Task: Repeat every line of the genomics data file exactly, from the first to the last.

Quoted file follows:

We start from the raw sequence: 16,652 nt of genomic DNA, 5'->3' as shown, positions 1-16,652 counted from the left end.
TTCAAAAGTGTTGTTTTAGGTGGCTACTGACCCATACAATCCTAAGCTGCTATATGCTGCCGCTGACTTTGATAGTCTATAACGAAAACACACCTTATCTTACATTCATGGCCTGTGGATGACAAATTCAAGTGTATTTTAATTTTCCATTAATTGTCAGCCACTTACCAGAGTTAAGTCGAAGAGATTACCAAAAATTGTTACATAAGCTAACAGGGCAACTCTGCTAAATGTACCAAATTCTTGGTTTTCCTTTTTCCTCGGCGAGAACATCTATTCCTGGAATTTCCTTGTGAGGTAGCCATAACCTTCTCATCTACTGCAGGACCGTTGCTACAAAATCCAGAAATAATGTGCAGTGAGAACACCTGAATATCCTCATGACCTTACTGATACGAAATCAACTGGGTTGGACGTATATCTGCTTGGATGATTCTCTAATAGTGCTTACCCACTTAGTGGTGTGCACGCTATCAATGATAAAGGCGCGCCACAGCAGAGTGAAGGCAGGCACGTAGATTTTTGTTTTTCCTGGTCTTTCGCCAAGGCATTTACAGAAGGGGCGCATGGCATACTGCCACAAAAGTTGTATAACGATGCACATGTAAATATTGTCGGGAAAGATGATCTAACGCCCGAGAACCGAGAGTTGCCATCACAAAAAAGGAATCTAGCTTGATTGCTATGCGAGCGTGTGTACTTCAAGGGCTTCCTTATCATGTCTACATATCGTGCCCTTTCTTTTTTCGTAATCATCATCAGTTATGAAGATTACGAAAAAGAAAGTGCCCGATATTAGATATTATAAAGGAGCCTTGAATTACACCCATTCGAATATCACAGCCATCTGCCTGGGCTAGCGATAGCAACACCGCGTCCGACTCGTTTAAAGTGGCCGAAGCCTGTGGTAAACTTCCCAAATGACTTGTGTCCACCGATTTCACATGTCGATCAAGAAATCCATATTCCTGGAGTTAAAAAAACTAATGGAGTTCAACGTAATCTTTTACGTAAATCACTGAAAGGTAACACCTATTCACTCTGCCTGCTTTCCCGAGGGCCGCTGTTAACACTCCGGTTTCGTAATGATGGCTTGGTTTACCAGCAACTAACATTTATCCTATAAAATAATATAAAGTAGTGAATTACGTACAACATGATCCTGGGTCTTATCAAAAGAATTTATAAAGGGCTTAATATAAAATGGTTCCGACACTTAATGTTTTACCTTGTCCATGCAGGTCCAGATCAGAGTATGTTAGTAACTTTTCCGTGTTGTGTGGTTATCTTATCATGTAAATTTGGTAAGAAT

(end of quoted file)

We start from the raw sequence: 16,652 nt of genomic DNA, 5'->3' as shown, positions 1-16,652 counted from the left end.
TTCAAAAGTGTTGTTTTAGGTGGCTACTGACCCATACAATCCTAAGCTGCTATATGCTGCCGCTGACTTTGATAGTCTATAACGAAAACACACCTTATCTTACATTCATGGCCTGTGGATGACAAATTCAAGTGTATTTTAATTTTCCATTAATTGTCAGCCACTTACCAGAGTTAAGTCGAAGAGATTACCAAAAATTGTTACATAAGCTAACAGGGCAACTCTGCTAAATGTACCAAATTCTTGGTTTTCCTTTTTCCTCGGCGAGAACATCTATTCCTGGAATTTCCTTGTGAGGTAGCCATAACCTTCTCATCTACTGCAGGACCGTTGCTACAAAATCCAGAAATAATGTGCAGTGAGAACACCTGAATATCCTCATGACCTTACTGATACGAAATCAACTGGGTTGGACGTATATCTGCTTGGATGATTCTCTAATAGTGCTTACCCACTTAGTGGTGTGCACGCTATCAATGATAAAGGCGCGCCACAGCAGAGTGAAGGCAGGCACGTAGATTTTTGTTTTTCCTGGTCTTTCGCCAAGGCATTTACAGAAGGGGCGCATGGCATACTGCCACAAAAGTTGTATAACGATGCACATGTAAATATTGTCGGGAAAGATGATCTAACGCCCGAGAACCGAGAGTTGCCATCACAAAAAAGGAATCTAGCTTGATTGCTATGCGAGCGTGTGTACTTCAAGGGCTTCCTTATCATGTCTACATATCGTGCCCTTTCTTTTTTCGTAATCATCATCAGTTATGAAGATTACGAAAAAGAAAGTGCCCGATATTAGATATTATAAAGGAGCCTTGAATTACACCCATTCGAATATCACAGCCATCTGCCTGGGCTAGCGATAGCAACACCGCGTCCGACTCGTTTAAAGTGGCCGAAGCCTGTGGTAAACTTCCCAAATGACTTGTGTCCACCGATTTCACATGTCGATCAAGAAATCCATATTCCTGGAGTTAAAAAAACTAATGGAGTTCAACGTAATCTTTTACGTAAATCACTGAAAGGTAACACCTATTCACTCTGCCTGCTTTCCCGAGGGCCGCTGTTAACACTCCGGTTTCGTAATGATGGCTTGGTTTACCAGCAACTAACATTTATCCTATAAAATAATATAAAGTAGTGAATTACGTACAACATGATCCTGGGTCTTATCAAAAGAATTTATAAAGGGCTTAATATAAAATGGTTCCGACACTTAATGTTTTACCTTGTCCATGCAGGTCCAGATCAGAGTATGTTAGTAACTTTTCCGTGTTGTGTGGTTATCTTATCATGTAAATTTGGTAAGAAT